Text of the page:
God Comforts Those in Mourning
1 Thessalonians 4, verses 13 to 18, and here’s what we learn: God comforts those in mourning.
Now we do not want you to be uninformed, brothers and sisters, about those who are asleep, so that you will not grieve like the rest who have no hope. For if we believe that Jesus died and rose again, so also we believe that God will bring with him those who have fallen asleep as Christians. For we tell you this by the word of the Lord, that we who are alive, who are left until the coming of the Lord, will surely not go ahead of those who have fallen asleep. For the Lord himself will come down from heaven with a shout of command, with the voice of the archangel, and with the trumpet of God, and the dead in Christ will rise first. Then we who are alive, who are left, will be suddenly caught up together with them in the clouds to meet the Lord in the air. And so we will always be with the Lord. Therefore encourage one another with these words.
(1Thessalonians 4:13–18 NET)
Let’s make a few observations in this text. First, it’s interesting that our author Paul, the same apostle who wrote the letter to the Romans, uses this term ‘asleep.’ Why does he use this term ‘asleep’ rather than just ‘dead’? It’s not a mere euphemism like when we say someone “passed away” rather than “died.” For the Christian, death is akin to being asleep because we will rise again in our own bodies. And why is Paul telling us this? Because he does not want believers “to grieve like the rest who have no hope.”
When I was in the Navy, I had a ship captain who despised the word ‘hope.’ You did not want to get caught using the word “hope” in front of this guy because he would call you out on it every single time. Case in point, we’re giving a brief to the captain about navigating into port, and we have this whole plan laid out about how we’re going to get this job done, and in the course of kind of speaking extemporaneously, the briefer says “and hopefully it will all work out.” Immediately the entire room cringes because we all know what the captain is about to say: “Hope is not a course of action.” But when the Bible speaks of hope, it’s not hope “as if we’re not sure” it’s going to occur. Biblical hope is a promise from God Himself, and God keeps His promises.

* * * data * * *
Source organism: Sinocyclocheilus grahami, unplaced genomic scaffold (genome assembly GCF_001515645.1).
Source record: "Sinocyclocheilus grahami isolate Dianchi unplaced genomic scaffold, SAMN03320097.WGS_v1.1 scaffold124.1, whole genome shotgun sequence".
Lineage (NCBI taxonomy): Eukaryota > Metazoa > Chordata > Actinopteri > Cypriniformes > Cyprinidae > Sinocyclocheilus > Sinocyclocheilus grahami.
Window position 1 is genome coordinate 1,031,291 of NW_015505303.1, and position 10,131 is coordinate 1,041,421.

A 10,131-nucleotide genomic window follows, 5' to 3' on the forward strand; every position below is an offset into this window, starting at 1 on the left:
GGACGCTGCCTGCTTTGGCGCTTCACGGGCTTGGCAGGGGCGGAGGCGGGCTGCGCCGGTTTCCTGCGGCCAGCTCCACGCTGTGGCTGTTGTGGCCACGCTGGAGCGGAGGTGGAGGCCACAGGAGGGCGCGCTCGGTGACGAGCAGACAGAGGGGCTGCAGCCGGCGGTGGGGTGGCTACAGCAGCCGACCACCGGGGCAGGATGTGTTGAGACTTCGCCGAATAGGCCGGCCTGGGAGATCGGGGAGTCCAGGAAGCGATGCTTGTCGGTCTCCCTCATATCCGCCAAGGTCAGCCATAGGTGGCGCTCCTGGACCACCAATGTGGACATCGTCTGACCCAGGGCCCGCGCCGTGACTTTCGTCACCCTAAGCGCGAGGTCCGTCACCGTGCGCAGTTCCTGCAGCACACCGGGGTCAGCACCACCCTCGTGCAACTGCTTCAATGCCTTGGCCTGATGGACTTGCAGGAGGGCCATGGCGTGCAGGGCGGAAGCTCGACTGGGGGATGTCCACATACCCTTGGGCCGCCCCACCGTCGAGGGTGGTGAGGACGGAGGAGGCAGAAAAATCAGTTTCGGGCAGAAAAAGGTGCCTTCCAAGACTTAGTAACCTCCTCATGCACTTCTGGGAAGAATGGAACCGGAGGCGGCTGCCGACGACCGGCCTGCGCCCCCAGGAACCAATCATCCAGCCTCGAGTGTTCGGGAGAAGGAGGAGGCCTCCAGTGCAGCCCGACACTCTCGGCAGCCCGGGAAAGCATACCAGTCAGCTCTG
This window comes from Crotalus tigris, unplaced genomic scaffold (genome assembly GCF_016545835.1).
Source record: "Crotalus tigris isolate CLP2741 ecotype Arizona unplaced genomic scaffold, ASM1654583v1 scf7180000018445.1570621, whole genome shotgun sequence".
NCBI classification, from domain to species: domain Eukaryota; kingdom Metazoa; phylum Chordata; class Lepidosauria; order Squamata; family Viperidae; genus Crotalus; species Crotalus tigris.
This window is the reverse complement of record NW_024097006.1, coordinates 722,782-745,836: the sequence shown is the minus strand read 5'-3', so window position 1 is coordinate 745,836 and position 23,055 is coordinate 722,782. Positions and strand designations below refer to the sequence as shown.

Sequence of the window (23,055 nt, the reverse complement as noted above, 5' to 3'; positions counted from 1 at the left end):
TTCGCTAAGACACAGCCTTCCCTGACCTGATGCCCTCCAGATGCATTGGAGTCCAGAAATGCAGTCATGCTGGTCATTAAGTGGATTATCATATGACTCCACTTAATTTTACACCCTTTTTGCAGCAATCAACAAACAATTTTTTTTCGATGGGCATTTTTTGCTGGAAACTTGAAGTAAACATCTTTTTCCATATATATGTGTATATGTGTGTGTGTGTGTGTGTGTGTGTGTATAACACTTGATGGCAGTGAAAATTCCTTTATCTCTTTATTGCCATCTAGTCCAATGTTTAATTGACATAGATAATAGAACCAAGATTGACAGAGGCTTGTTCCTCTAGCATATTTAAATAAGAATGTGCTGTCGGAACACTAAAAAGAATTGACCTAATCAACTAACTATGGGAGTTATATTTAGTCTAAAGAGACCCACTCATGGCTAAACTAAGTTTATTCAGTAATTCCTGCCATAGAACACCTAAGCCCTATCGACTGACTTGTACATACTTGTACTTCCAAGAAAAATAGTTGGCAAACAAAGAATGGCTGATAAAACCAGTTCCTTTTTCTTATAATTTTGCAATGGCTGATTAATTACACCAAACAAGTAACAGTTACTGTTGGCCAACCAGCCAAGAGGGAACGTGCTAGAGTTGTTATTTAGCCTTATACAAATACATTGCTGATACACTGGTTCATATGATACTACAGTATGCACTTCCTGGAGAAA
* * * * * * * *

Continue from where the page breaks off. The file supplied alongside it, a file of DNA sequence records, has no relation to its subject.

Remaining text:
Now once again, Paul is speaking to believers, this time to the church in Thessalonica. Paul wants believers not to grieve like unbelievers who have no hope. But what particular hope is Paul talking about? Jesus will come down from Heaven into the clouds, the dead who are in Christ will rise, and then believers who are alive will rise, “and so we will always be with the Lord.” Paul intends this as a truth by which believers are to encourage each other in the face of death.
How many of us typically think of eternity as, “die and go to heaven,” and that’s it? Do we neglect God’s promise to overcome evil forever? Do we neglect that we believers will live with God forever in a new heaven and new earth? If any of that is new to you, that’s okay. Here’s good news. God is good, and death will not always be with us. But let me also ask you the question today, do you believe? Have you, like our friend, turned from your sin and trusted in Christ — Christ’s finished work and not yours — to deliver you from death? If you have trusted Christ, or if you will today, these promises are also yours. Don’t leave this room today without being sure.
So we’ve talked today about (1) how sin and death entered the world, (2) how Christ died for sinners, and (3) how God comforts those in mourning, specifically with a future hope. We will all miss our friend here, but I promise you that this is not the end, because our God is good, and our God keeps His promises. And if you will turn from your sin and trust in Christ’s sacrifice alone as your only hope, God’s promise is for you as well.